Legislation passed to confront opioid abuse crisis
5/18/2016, 2:31 p.m.
Congressman Dan Lipinski (IL-3) has joined House members from both sides of the aisle to pass several bills to help combat a growing problem for families across the region and our nation, opioid abuse and addiction.
“Congress can’t solve this national dilemma on its own, but it can certainly help give various groups and organizations the tools they need to begin to confront a serious issue that does not get the attention it deserves,” Rep. Lipinski said. “This is just a start.”
Legislation passed by the House of Representatives to help address national opioid problem:
•The Comprehensive Opioid Abuse Reduction Act sets up new flexible grant programs to combat opioid abuse. One is directed at states, and the other is directed at veterans. An amendment attached to this bill makes drug take-back programs eligible for grants.
•The Jason Simcakoski PROMISE Act requires the VA to update its opioid therapy clinical guidelines and track opioid use by veterans.
•The Good Samaritan Assessment Act requires a Government Accountability Office (GAO) assessment of state and local Good Samaritan laws that protect bystanders from prosecution when they call emergency services to help someone who is overdosing.
•The OPEN Act requires the Department of Justice to carry out an evaluation of a new anti-opioid abuse grant program and requires the Department of Health and Human Services to carry out evaluations of its own existing anti-opioid abuse programs.
•Another bill establishes a task force to review and craft best practices for addressing pain and using pain medication. It must involve a variety of stakeholders from across federal agencies, medical providers and institutions, mental health and addiction treatment providers, chronic pain patients, and people in recovery from addiction. A notable amendment to this legislation requires the study of co-prescribing the anti-addiction medicine naloxone with opioid prescriptions for pain.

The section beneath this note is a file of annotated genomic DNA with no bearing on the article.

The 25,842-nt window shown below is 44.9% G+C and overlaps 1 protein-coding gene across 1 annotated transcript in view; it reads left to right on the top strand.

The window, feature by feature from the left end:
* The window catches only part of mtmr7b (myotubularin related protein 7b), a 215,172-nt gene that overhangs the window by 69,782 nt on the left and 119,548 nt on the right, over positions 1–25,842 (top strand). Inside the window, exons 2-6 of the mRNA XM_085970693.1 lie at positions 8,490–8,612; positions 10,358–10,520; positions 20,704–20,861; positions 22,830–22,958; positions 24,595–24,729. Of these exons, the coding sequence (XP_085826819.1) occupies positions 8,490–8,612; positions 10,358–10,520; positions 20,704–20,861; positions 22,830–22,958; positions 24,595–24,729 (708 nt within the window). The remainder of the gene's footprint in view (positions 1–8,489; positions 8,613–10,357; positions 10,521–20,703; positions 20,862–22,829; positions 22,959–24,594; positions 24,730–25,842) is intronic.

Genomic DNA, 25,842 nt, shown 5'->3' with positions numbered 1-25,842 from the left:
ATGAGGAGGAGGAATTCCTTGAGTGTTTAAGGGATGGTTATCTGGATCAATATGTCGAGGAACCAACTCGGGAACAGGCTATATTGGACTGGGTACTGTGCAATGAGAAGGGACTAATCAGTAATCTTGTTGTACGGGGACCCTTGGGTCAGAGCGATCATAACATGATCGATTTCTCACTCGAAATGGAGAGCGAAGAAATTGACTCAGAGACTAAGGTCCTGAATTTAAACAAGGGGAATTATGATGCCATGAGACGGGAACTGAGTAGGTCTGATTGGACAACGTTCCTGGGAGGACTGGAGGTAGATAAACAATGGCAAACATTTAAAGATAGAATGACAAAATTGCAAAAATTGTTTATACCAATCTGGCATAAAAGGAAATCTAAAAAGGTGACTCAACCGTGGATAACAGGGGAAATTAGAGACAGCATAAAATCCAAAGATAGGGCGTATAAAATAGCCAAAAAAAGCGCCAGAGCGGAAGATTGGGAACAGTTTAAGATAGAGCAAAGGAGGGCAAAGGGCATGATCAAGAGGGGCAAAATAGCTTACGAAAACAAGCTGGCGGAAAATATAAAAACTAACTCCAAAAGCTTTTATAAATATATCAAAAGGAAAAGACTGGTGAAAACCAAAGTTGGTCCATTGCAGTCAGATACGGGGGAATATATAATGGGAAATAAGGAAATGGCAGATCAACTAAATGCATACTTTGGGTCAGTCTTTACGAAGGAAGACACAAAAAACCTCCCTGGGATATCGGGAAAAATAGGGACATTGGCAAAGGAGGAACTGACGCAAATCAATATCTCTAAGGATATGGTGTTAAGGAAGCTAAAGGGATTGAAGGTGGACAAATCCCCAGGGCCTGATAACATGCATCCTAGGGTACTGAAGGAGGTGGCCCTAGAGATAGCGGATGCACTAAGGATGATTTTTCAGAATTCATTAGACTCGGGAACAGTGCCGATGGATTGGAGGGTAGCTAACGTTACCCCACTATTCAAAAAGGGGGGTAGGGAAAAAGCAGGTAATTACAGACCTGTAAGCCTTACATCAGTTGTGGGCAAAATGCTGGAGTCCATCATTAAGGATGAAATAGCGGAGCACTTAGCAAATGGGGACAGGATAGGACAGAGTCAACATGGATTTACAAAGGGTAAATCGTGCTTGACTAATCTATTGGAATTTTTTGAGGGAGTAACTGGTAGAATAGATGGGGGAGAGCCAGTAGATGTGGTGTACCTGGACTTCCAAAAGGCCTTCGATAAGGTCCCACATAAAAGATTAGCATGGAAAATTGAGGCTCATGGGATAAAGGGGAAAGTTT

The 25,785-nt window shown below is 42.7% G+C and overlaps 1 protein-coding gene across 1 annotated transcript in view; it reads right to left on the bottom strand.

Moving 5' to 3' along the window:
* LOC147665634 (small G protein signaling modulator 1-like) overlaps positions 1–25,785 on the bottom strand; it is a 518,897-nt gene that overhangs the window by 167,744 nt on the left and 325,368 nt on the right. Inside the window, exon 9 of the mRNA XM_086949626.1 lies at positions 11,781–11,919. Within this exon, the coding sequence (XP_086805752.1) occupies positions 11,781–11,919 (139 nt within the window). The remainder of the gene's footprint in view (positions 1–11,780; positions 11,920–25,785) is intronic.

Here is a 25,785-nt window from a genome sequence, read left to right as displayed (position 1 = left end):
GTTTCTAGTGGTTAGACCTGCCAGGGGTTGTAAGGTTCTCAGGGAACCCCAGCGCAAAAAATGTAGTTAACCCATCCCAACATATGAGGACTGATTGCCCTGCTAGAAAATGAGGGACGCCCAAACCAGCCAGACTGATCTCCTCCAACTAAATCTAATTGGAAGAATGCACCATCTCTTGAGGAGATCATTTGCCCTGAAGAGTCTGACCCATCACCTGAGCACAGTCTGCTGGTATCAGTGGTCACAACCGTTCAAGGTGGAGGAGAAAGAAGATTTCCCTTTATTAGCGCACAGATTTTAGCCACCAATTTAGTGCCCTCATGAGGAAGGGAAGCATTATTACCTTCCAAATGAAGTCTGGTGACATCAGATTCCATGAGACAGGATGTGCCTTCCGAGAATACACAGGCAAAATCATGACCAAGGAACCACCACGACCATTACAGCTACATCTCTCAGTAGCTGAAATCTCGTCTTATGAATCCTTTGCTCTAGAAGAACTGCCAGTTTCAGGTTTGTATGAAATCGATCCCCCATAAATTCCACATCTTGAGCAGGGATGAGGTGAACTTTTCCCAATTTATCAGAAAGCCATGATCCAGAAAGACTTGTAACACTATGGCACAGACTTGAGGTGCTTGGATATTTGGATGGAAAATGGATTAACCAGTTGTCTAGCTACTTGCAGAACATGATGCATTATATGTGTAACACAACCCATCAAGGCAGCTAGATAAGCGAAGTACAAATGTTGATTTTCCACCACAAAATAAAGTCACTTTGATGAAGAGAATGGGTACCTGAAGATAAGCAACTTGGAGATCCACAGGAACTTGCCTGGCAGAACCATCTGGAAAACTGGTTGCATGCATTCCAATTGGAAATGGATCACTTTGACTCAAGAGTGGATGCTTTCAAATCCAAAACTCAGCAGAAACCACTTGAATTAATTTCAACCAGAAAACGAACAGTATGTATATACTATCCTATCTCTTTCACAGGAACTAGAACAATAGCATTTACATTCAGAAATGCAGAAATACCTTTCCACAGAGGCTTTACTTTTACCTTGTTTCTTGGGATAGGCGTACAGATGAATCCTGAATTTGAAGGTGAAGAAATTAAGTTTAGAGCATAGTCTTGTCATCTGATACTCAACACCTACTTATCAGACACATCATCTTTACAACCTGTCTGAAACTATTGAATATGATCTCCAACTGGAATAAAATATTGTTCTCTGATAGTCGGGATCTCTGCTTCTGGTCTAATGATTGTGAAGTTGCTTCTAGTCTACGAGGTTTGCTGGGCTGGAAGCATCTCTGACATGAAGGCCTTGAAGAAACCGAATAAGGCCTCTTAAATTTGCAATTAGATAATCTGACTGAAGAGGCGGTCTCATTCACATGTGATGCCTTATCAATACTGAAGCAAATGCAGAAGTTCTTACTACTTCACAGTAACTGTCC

•The Opioid Use Disorder Treatment Expansion and Modernization Act allows nurse practitioners and physician assistants (not just doctors) to prescribe and administer medication-assisted treatment for addiction. It also says that regulatory caps on the number of patients practitioners can serve should be raised.
•The Examining Opioid Treatment Infrastructure Act asks the GAO to report on the availability of inpatient and outpatient substance abuse treatment facilities.
•The Reducing Unused Medications Act allows partial prescription fills at the request of the patient.
•Lali’s Law creates a grant program for states to train pharmacists to dispense overdose reversal medication to drug users or their families without the need for a prescription.
•The John Thomas Decker Act says the Centers for Disease Control and Prevention (CDC) must publish and distribute educational materials to help prevent youth addiction following sports injuries.
•The Improving Treatment for Pregnant and Postpartum Women Act reauthorizes residential treatment grant programs targeting pregnant and postpartum women with substance use disorders.
•The Opioid Review Modernization Act says the Food and Drug Administration (FDA) must seek advice from a special advisory committee before approving new opioid drugs lacking abuse-deterrent properties. There would also be new rules governing the process of changing opioid labeling on pediatric medications.
All of this legislation has been put into one package and sent to the Senate for conference.